MINOT, N.D. — They’re ramping up the intermodal “ramp” at Minot, N.D., a key piece of what could become very important as an international launching pad for specialty crop growers and exporters.

Greg Oberting is chief owner and executive officer of Rail Modal Group, which operates throughout the U.S. It has an "independent affiliate," RMG Minot LLC.

Intermodal service refers to moving goods by two or more means of transportation. For instance, an intermodal container could be carried by truck across North Dakota to pick up a load of specialty crops, then taken back to Minot to be loaded on rail and taken to a port where the entire container will be moved off the rail and shipped to international destinations.

RMG launched the service in late October and shipped out its first train on Oct. 30. The concept had been worked on at Minot for many years, but no one previously has successfully done it.

Rail Modal Group LLC workers secure a container of specialty wheat to be shipped on Oct. 30, 2020 --  the first train to be loaded from the Rail Modal Group LLC facility at Minot, N.D.  
Photo taken Oct. 29, 2020, at Minot, N.D. Mikkel Pates / Agweek
Rail Modal Group LLC workers secure a container of specialty wheat to be shipped on Oct. 30, 2020 -- the first train to be loaded from the Rail Modal Group LLC facility at Minot, N.D. Photo taken Oct. 29, 2020, at Minot, N.D. Mikkel Pates / Agweek
RMG had loaded their third train as of Nov. 16. The intermodal site offers employment to about 30 people directly, but also all of the ancillary services.

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John MacMartin for the past year has been interim president of the Minot Area Development Corp. He’s also been president of the Minot Chamber of Commerce for 31 years.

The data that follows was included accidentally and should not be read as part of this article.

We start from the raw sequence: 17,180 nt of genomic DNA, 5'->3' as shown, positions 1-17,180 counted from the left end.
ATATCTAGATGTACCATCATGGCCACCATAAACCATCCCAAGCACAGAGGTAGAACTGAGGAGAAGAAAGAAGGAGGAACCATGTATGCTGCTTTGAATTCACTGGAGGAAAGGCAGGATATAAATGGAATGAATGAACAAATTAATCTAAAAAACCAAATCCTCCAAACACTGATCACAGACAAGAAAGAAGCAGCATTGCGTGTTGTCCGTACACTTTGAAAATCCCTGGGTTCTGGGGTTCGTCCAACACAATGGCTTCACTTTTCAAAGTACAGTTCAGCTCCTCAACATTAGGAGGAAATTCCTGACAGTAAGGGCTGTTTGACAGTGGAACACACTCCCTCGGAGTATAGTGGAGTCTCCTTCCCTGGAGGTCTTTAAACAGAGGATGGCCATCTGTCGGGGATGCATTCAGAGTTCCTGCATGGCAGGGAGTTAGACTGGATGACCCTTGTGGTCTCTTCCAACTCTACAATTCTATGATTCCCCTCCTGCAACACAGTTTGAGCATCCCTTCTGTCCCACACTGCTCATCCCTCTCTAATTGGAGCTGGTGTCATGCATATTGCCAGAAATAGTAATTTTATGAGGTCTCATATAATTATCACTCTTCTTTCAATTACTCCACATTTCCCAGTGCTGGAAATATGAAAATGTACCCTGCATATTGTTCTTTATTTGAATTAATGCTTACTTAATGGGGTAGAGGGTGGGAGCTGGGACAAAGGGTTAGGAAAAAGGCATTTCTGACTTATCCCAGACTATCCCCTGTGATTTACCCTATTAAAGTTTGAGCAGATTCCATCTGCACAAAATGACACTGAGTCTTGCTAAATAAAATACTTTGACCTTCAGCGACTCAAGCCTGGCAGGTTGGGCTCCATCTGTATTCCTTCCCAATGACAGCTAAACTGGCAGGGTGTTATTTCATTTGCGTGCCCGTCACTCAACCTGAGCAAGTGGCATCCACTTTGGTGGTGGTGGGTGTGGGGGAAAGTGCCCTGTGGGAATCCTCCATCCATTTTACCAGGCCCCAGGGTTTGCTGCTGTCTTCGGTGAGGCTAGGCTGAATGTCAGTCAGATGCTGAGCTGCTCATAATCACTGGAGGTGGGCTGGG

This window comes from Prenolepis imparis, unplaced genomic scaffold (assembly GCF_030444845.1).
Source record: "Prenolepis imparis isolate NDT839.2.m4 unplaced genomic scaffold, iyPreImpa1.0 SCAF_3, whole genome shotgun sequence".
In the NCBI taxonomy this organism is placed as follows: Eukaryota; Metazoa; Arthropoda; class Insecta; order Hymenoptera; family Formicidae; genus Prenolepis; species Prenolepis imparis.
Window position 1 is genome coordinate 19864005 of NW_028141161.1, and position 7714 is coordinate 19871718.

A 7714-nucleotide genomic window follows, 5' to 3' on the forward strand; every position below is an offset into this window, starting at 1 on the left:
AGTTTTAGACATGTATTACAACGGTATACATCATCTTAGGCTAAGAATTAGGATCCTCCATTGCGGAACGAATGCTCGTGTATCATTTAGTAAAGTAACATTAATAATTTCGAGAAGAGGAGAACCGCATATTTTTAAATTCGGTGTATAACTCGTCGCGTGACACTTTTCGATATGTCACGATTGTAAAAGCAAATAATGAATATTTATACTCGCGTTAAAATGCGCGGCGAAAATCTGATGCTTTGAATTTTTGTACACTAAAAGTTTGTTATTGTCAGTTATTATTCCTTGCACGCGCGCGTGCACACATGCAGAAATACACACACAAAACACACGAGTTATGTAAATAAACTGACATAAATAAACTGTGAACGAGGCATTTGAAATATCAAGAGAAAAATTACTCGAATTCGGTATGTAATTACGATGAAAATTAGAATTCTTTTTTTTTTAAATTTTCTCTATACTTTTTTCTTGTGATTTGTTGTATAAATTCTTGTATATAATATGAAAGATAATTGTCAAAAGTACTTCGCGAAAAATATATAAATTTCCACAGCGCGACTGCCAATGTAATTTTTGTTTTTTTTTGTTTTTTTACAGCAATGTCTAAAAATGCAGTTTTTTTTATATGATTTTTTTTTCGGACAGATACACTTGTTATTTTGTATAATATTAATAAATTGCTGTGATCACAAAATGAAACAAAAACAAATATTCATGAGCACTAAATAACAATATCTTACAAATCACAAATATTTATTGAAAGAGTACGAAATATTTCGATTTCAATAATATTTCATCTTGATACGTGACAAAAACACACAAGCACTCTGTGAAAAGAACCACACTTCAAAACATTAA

MacMartin said BNSF Railway recommended RMG, based on their track record elsewhere.

“This is phenomenal. It’s something the community and the state have been working on for a couple of decades,” he said.

How it works

Greg Oberting, president and owner of Rail Modal Group, LLC, is setting up an intermodal shipping “ramp,” at Minot, N.D. The facility had shipped three trains to Pacific ports as of Nov. 16, in cooperation with BNSF Railway. Photo taken Oct. 29, 2020, at Minot, N.D. Mikkel Pates / Agweek
Greg Oberting, president and owner of Rail Modal Group, LLC, is setting up an intermodal shipping “ramp,” at Minot, N.D. The facility had shipped three trains to Pacific ports as of Nov. 16, in cooperation with BNSF Railway. Photo taken Oct. 29, 2020, at Minot, N.D. Mikkel Pates / Agweek
An intermodal depot gets empty containers from places like Chicago, Dallas, and Memphis, Tenn. Companies ship containers filled with imports into those cities.

Instead of sending them back to Asia empty, RMG organizes trains of containers and brings them to Minot. RMG removes the containers from the unit train and either loads them with products and commodities or takes them to facilities that will fill them and bring them back.